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By Edwin P. Hoyt

Для сайта:Мир книгThe epic conflict of Stalingrad should be remembered as one in every of history’s so much savage conflicts. right here world-renowned army historian Edwin P. Hoyt tells the entire tale of this bloody conflict, utilizing files from Moscow and American documents in addition to first-person testimonials from Stalingrad’s heroic survivors.With the dramatic energy of a primary storyteller, Hoyt recreates the phrases and deeds of the battle’s chiefparticipants: its ruthless warlords, Hitler and Stalin; its fabled generals, von Paulus and Marshal Zhukov; its squaddies and civilians who fought, bled and died. during this thought-provoking and grimly interesting e-book, Hoyt offers a few startling and illuminating insights into this significant conflict.

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Discipline was enforced by a guard company. Staff and guards were highly paid and got special pension benefits for this unpleasant and sometimes dangerous work. The penal battalions were only employed in offensives and counteroffensives and were not allowed weapons until they entered the line. Then they were backed by guards and machine gunners who forced them forward to lead the attacks. They often attacked through minefields as "tramplers," whose bodies by the score marked the passage of the Red Army through a field.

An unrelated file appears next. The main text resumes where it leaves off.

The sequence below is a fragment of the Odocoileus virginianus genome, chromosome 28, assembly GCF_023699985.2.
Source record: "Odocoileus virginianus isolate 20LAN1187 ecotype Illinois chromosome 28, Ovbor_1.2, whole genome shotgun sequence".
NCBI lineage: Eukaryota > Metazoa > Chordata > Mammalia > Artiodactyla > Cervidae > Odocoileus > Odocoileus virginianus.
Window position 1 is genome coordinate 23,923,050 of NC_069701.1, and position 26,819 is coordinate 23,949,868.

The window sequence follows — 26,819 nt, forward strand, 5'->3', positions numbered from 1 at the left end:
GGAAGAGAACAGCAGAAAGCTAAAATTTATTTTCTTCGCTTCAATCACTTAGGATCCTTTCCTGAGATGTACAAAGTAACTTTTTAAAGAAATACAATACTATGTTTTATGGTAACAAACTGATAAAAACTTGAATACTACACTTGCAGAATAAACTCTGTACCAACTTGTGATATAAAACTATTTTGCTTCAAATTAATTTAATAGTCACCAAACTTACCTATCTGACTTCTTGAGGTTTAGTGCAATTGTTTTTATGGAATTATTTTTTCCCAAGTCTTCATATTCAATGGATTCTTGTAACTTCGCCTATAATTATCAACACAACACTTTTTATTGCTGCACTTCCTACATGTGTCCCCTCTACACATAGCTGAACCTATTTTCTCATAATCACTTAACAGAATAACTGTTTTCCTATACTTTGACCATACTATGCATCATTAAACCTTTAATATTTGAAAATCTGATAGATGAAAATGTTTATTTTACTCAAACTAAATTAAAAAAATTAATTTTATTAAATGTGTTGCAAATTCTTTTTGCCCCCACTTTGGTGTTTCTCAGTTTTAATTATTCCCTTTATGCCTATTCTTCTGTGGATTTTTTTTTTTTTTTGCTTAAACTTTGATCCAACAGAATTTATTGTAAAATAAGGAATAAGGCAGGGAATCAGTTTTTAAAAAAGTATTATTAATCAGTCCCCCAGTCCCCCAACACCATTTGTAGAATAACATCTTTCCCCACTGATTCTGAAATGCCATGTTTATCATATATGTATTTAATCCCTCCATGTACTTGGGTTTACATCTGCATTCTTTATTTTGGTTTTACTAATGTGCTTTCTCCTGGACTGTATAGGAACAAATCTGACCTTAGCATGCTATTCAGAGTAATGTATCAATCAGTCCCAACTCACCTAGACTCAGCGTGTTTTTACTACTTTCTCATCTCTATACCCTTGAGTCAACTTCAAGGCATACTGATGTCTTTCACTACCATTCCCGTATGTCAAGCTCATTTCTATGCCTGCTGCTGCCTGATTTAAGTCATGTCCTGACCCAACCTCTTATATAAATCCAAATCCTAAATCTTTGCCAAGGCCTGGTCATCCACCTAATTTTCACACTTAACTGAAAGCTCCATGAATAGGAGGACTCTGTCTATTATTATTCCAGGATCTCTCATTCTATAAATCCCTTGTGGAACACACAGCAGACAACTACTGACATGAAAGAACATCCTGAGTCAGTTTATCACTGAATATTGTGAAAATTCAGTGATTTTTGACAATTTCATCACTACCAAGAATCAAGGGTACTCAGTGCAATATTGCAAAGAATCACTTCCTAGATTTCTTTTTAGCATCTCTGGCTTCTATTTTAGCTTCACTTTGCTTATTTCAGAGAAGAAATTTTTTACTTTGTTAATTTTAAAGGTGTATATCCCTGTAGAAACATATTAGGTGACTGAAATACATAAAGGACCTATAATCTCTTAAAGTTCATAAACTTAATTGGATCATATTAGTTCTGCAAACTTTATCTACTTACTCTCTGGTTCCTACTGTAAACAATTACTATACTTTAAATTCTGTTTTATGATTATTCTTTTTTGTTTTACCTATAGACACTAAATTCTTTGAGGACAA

It was only of importance as a convenient place, in the bottleneck between the Don and the Volga, where we could block an attack by Russian forces coming from the East. At the start Stalingrad was no more than a name on a map to us. The reorganization of the German forces in the south brought creation of two—not one—new army groups. Army Group B was created under General Maximilian von Weichs. It comprised the 2nd Army, the 4th Panzer Army, and the 6th Army, which Paulus commanded that spring. Field Marshal Wilhelm List was given Army Group A, which included the 1st Panzer Army under Kleist and the 17th Infantry Army.

This offensive was a total failure also. The third Soviet offensive was launched by Marshal Timoshenko against Kharkov, on May 12. They ran into General Paulus with his fourteen fresh divisions of the 6th Army. The Russian northern force drove Paulus back to the Belgorod-Kharkov rail line, but was not strong enough to go farther. The offensive stalled in north and south, and Timoshenko asked permission to slow it down, but Stalin responded that Kharkov must be captured. Meanwhile the Germans were planning their summer offensive.

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